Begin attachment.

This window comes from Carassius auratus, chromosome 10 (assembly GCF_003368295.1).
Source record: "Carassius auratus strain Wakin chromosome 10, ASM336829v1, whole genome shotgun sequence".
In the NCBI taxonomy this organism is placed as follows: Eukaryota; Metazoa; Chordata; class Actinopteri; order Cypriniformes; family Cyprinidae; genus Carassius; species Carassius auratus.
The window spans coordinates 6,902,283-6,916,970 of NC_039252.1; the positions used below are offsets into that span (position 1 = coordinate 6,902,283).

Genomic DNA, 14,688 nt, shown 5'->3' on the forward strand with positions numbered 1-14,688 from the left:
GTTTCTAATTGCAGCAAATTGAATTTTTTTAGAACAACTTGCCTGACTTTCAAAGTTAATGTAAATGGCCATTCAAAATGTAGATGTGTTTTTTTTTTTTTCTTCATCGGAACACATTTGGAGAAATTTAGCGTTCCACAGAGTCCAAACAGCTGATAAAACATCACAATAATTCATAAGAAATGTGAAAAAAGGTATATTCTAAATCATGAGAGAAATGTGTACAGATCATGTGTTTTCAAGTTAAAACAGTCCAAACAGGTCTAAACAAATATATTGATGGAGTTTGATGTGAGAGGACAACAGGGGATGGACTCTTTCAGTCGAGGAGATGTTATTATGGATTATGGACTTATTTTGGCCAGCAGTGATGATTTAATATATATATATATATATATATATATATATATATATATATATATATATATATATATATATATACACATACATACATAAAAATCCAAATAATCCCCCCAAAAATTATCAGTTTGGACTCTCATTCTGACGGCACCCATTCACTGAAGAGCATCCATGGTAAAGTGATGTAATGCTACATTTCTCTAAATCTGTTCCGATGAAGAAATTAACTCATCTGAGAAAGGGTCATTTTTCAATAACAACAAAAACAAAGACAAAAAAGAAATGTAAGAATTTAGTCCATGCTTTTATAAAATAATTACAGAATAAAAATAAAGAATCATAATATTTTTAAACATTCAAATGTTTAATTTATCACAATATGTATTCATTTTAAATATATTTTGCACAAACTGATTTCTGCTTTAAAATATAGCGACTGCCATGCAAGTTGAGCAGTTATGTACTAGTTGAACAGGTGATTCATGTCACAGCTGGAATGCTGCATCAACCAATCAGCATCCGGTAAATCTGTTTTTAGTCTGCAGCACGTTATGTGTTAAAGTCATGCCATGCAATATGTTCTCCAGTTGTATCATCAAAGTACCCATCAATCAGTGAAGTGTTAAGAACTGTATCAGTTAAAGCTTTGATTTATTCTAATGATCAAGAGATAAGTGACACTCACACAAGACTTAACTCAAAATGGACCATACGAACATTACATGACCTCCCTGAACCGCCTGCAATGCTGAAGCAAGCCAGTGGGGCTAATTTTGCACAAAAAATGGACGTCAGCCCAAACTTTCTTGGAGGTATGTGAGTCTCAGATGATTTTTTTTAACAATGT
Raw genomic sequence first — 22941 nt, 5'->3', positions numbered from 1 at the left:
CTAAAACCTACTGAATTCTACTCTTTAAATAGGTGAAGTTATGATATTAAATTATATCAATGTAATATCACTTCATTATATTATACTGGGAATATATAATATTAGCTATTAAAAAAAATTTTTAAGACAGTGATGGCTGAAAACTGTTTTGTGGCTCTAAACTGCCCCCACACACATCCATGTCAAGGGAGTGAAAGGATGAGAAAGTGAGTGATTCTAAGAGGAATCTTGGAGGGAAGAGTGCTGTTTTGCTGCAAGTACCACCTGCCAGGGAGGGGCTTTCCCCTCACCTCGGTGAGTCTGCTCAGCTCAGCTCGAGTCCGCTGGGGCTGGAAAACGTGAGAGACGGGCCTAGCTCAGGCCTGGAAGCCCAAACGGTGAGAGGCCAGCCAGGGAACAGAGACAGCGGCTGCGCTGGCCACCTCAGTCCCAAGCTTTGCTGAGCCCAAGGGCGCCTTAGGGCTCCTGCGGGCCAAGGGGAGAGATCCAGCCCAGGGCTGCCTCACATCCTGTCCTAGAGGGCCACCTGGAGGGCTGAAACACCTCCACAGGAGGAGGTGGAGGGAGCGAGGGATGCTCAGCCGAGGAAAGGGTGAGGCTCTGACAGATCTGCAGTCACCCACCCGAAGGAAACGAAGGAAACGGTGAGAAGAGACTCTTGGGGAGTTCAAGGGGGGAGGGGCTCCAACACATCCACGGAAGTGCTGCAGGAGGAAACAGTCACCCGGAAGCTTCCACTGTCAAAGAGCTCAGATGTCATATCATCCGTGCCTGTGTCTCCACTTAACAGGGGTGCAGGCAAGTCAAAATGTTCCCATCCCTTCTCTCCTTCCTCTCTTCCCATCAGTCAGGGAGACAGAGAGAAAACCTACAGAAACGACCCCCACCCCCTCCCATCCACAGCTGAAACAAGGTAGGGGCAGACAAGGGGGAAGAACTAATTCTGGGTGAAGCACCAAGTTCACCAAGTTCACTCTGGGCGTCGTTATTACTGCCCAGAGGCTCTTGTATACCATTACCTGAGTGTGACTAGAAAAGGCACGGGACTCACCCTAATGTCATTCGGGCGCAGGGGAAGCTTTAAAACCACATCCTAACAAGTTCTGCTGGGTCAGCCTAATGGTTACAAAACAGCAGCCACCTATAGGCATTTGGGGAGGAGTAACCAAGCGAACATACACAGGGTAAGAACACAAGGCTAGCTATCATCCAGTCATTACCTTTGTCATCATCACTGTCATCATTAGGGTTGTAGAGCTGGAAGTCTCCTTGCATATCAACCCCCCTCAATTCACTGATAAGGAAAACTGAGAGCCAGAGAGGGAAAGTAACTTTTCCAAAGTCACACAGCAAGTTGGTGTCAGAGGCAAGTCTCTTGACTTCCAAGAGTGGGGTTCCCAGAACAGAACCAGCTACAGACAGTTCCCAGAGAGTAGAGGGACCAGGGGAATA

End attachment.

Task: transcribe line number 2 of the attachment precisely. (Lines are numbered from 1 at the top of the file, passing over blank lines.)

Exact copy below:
Source record: "Carassius auratus strain Wakin chromosome 10, ASM336829v1, whole genome shotgun sequence".